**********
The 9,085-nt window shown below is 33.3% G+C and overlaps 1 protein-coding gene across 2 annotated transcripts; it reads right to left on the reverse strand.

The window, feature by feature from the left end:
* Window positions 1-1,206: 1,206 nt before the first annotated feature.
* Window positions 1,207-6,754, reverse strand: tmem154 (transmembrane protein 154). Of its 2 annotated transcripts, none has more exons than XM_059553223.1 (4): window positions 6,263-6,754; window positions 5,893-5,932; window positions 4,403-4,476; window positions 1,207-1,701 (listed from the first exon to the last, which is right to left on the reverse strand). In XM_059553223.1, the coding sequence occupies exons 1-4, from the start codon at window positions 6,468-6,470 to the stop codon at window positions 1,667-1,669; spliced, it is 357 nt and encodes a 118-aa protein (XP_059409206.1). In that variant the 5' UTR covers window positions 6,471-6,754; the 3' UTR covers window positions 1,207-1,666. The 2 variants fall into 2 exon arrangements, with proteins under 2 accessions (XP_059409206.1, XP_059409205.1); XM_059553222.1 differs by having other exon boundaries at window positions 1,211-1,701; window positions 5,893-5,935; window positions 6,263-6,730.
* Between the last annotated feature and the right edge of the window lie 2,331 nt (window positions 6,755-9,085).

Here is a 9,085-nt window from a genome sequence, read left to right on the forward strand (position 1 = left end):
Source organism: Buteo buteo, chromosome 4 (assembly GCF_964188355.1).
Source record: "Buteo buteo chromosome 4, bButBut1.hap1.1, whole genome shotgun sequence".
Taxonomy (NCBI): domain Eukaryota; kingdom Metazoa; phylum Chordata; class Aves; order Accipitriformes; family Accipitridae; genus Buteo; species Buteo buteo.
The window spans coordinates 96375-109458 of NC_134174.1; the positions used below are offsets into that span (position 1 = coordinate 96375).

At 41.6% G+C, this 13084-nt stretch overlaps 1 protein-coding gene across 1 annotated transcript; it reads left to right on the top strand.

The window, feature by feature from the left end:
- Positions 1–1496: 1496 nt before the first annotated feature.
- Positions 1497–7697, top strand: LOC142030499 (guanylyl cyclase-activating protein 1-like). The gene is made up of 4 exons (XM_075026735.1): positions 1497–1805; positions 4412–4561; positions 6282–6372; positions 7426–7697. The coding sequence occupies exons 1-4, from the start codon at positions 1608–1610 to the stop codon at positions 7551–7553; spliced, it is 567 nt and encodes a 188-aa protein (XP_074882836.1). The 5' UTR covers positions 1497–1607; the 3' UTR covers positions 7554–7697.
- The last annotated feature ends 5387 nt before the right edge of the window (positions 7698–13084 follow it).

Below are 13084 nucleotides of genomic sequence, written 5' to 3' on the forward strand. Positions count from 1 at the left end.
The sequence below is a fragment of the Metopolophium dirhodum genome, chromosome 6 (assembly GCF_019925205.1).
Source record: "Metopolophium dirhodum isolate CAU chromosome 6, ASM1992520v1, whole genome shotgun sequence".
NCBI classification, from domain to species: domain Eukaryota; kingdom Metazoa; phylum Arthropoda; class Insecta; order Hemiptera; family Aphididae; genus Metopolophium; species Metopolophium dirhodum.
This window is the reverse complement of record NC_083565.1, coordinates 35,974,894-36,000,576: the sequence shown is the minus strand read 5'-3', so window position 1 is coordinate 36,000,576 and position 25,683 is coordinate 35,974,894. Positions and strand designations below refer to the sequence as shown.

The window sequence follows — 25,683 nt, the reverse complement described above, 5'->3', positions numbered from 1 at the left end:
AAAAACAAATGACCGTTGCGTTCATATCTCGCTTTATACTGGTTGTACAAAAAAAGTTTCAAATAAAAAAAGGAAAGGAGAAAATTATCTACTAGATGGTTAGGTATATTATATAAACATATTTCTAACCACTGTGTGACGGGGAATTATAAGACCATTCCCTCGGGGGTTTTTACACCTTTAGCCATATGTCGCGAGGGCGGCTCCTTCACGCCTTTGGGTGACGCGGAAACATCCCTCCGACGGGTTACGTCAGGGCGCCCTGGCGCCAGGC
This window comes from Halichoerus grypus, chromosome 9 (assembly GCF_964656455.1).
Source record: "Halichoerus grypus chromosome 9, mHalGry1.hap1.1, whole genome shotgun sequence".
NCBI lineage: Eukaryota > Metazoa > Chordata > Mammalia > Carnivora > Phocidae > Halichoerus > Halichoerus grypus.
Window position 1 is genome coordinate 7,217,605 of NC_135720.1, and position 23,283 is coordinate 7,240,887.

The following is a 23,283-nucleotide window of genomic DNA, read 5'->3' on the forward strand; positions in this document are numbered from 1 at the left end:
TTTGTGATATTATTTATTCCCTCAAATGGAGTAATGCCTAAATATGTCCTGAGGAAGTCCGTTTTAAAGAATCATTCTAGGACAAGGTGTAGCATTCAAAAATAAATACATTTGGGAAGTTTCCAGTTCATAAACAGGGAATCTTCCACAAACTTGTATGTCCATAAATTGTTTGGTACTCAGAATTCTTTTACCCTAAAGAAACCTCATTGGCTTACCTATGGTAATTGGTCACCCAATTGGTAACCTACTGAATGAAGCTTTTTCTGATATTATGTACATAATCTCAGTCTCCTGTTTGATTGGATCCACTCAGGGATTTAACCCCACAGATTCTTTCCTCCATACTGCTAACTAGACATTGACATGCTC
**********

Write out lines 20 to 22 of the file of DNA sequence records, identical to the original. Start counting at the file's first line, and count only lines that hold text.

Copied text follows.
This window is the reverse complement of record NC_083565.1, coordinates 35,974,894-36,000,576: the sequence shown is the minus strand read 5'-3', so window position 1 is coordinate 36,000,576 and position 25,683 is coordinate 35,974,894. Positions and strand designations below refer to the sequence as shown.

The window sequence follows — 25,683 nt, the reverse complement described above, 5'->3', positions numbered from 1 at the left end:
AAAAACAAATGACCGTTGCGTTCATATCTCGCTTTATACTGGTTGTACAAAAAAAGTTTCAAATAAAAAAAGGAAAGGAGAAAATTATCTACTAGATGGTTAGGTATATTATATAAACATATTTCTAACCACTGTGTGACGGGGAATTATAAGACCATTCCCTCGGGGGTTTTTACACCTTTAGCCATATGTCGCGAGGGCGGCTCCTTCACGCCTTTGGGTGACGCGGAAACATCCCTCCGACGGGTTACGTCAGGGCGCCCTGGCGCCAGGC